Developers of an apartment complex at a former Magdalene Laundry in Cork must carry out an assessment of the “likely occurrence of undocumented burials of children” on the site before planning permission can be granted.
The details are among the further information requested in relation to the recent planning application for the Good Shepherd Convent at Sunday’s Well on the northside of Cork city.
In February, Moneda Developments sought permission to provide 234 apartments in a project incorporating existing orphanage, convent, and Magdalene home buildings.
However, before planning could be granted, Cork City Council said the possibility that there are undocumented burials of children at the site needed to be fully explored.
The council sought “research on records of residents of the Institution, numbers of recorded deaths and recorded burials including an assessment of the likely occurrence of undocumented burials of children in the context of evidence from comparable institutions in Ireland”.
It also requested that a geophysical survey and test trenches “of all anomalies” identified in the survey is required.
The council has further required that the developers “develop and enhance” the Magdalene graveyard at the site.
“The significance of the Magdalene or ‘penitents’ graveyard, while not within the boundary of the current proposal, cannot be discounted. Please submit revised proposals to develop and enhance the Magdalene Burial Ground as part of the overall development of the subject site. This should include a revision to the rear walkway giving access to the western graveyard to include universal access from the vicinity of the Bakehouse. Dedicated visitor car parking should be provided,” states the council.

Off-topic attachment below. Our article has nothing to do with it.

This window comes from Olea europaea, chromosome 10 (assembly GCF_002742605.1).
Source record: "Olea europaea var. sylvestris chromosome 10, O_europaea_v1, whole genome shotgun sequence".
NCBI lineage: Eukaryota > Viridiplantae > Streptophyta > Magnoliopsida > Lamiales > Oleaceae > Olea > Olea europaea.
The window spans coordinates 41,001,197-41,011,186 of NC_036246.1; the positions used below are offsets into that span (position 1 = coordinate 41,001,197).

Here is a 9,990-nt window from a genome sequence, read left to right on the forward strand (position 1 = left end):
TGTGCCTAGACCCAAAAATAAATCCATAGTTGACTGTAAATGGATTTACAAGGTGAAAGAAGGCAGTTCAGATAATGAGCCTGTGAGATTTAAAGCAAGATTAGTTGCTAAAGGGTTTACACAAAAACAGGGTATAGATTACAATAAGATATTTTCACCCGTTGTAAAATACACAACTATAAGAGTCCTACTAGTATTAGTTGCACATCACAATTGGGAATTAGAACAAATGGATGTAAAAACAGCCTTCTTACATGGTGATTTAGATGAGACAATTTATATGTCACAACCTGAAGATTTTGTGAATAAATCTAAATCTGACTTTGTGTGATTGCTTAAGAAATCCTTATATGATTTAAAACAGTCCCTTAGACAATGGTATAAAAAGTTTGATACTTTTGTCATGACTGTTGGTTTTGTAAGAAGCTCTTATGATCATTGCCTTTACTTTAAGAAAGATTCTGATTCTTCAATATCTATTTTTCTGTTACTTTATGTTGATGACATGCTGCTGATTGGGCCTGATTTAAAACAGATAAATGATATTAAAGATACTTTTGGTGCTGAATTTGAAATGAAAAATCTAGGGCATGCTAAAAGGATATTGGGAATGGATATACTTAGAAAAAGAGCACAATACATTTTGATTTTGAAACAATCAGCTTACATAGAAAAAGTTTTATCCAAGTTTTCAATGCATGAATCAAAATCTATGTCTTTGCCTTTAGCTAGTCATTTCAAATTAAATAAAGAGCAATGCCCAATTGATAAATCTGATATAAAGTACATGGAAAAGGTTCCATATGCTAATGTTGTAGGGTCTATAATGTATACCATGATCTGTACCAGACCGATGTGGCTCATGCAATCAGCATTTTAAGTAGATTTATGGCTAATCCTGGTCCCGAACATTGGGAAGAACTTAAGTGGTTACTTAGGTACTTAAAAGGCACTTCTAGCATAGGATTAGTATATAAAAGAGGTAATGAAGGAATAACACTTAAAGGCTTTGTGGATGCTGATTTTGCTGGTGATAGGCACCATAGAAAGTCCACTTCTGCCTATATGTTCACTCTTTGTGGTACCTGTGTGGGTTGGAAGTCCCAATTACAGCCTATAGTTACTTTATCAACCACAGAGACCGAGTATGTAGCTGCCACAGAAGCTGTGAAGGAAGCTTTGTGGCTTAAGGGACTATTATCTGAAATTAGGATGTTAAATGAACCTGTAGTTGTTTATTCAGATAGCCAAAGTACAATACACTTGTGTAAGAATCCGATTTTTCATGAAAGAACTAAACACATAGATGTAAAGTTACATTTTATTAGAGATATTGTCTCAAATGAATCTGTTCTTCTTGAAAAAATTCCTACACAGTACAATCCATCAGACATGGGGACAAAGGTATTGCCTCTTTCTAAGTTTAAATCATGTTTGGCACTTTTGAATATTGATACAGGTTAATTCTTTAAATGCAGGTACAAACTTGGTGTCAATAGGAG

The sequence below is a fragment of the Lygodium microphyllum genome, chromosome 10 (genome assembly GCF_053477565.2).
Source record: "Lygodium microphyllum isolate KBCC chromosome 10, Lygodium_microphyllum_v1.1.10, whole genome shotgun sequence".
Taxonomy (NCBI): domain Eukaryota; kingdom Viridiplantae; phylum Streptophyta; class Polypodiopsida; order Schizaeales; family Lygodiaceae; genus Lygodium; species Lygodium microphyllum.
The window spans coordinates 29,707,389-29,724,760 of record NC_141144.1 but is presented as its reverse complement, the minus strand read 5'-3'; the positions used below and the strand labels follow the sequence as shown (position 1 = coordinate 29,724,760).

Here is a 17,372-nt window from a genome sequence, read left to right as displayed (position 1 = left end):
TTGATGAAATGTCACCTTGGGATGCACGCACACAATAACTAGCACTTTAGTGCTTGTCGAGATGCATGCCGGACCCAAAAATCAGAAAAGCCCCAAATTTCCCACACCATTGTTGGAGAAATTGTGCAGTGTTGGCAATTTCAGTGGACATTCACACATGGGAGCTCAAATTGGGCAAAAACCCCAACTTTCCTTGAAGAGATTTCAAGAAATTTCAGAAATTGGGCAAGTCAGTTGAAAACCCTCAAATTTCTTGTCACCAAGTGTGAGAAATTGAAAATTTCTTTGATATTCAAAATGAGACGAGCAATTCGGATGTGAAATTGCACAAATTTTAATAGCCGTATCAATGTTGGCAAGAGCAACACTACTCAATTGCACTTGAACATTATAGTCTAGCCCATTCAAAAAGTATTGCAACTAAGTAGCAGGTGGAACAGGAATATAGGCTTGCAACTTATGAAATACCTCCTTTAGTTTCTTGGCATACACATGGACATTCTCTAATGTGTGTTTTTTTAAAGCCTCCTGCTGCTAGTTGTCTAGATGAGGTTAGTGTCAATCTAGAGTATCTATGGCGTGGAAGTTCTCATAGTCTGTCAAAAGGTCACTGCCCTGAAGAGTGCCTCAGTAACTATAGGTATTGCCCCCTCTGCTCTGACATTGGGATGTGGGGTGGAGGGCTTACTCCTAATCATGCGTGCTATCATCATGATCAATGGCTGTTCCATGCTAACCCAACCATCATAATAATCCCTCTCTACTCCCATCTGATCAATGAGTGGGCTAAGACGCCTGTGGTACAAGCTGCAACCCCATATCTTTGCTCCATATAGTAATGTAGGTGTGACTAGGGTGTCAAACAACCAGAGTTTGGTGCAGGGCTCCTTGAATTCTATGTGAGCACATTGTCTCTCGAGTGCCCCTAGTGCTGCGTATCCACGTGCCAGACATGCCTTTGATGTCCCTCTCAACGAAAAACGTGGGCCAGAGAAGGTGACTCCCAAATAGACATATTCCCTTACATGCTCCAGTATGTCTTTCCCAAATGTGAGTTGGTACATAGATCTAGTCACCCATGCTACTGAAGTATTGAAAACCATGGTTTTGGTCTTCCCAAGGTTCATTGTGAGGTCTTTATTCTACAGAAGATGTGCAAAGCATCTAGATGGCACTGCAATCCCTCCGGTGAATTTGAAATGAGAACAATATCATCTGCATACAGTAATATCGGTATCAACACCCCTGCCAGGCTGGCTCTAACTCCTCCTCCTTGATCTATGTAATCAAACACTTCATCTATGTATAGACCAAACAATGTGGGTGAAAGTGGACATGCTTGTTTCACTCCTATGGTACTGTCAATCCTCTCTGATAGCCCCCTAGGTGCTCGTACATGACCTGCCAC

The headstone contains the names of just 30 women who died between 1882 and 1973. The grave was unmarked until the late 1990s, when the order agreed to erect a headstone following a campaign by a former resident of the laundry.
However, in 2013, the Irish Examiner revealed that the grave had been badly vandalised and is inaccessible behind an eight-feet-high wall and gates which are welded shut. It remains in that condition today.
Some of the women listed on the headstone are also listed as being buried at another graveyard in Cork.
Mari Steed of Justice For Magdalenes Research said any results from the assessment to ascertain whether there are undocumented burials on the site should be made public after the geophysical examination is carried out.
“In light of the Good Shepherds Sisters’ poor record-keeping and, given that there are significant discrepancies and gaps in the existing headstones marking Good Shepherd graves in Cork, every effort should be made to identify all human remains that may be interred at Sunday’s Well. It is absolutely imperative that the nature of the identification process is determined and carried out by independent experts and the results made publicly available,” said Ms Steed.
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